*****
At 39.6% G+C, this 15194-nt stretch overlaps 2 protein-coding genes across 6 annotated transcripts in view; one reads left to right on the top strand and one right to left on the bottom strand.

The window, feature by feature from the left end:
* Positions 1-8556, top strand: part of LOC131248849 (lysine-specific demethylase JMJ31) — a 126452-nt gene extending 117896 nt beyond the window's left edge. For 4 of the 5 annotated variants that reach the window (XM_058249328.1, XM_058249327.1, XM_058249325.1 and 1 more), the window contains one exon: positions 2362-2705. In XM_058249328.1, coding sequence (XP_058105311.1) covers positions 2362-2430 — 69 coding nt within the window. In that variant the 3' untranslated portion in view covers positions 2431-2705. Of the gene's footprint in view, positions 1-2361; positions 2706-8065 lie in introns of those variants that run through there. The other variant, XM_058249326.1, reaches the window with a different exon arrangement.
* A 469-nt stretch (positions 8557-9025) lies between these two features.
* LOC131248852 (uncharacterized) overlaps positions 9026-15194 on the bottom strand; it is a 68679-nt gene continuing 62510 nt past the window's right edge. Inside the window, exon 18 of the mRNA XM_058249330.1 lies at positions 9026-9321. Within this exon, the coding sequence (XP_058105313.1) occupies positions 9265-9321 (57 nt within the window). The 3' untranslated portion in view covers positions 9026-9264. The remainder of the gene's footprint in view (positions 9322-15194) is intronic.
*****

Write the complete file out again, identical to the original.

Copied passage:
At 39.6% G+C, this 15194-nt stretch overlaps 2 protein-coding genes across 6 annotated transcripts in view; one reads left to right on the top strand and one right to left on the bottom strand.

The window, feature by feature from the left end:
* Positions 1-8556, top strand: part of LOC131248849 (lysine-specific demethylase JMJ31) — a 126452-nt gene extending 117896 nt beyond the window's left edge. For 4 of the 5 annotated variants that reach the window (XM_058249328.1, XM_058249327.1, XM_058249325.1 and 1 more), the window contains one exon: positions 2362-2705. In XM_058249328.1, coding sequence (XP_058105311.1) covers positions 2362-2430 — 69 coding nt within the window. In that variant the 3' untranslated portion in view covers positions 2431-2705. Of the gene's footprint in view, positions 1-2361; positions 2706-8065 lie in introns of those variants that run through there. The other variant, XM_058249326.1, reaches the window with a different exon arrangement.
* A 469-nt stretch (positions 8557-9025) lies between these two features.
* LOC131248852 (uncharacterized) overlaps positions 9026-15194 on the bottom strand; it is a 68679-nt gene continuing 62510 nt past the window's right edge. Inside the window, exon 18 of the mRNA XM_058249330.1 lies at positions 9026-9321. Within this exon, the coding sequence (XP_058105313.1) occupies positions 9265-9321 (57 nt within the window). The 3' untranslated portion in view covers positions 9026-9264. The remainder of the gene's footprint in view (positions 9322-15194) is intronic.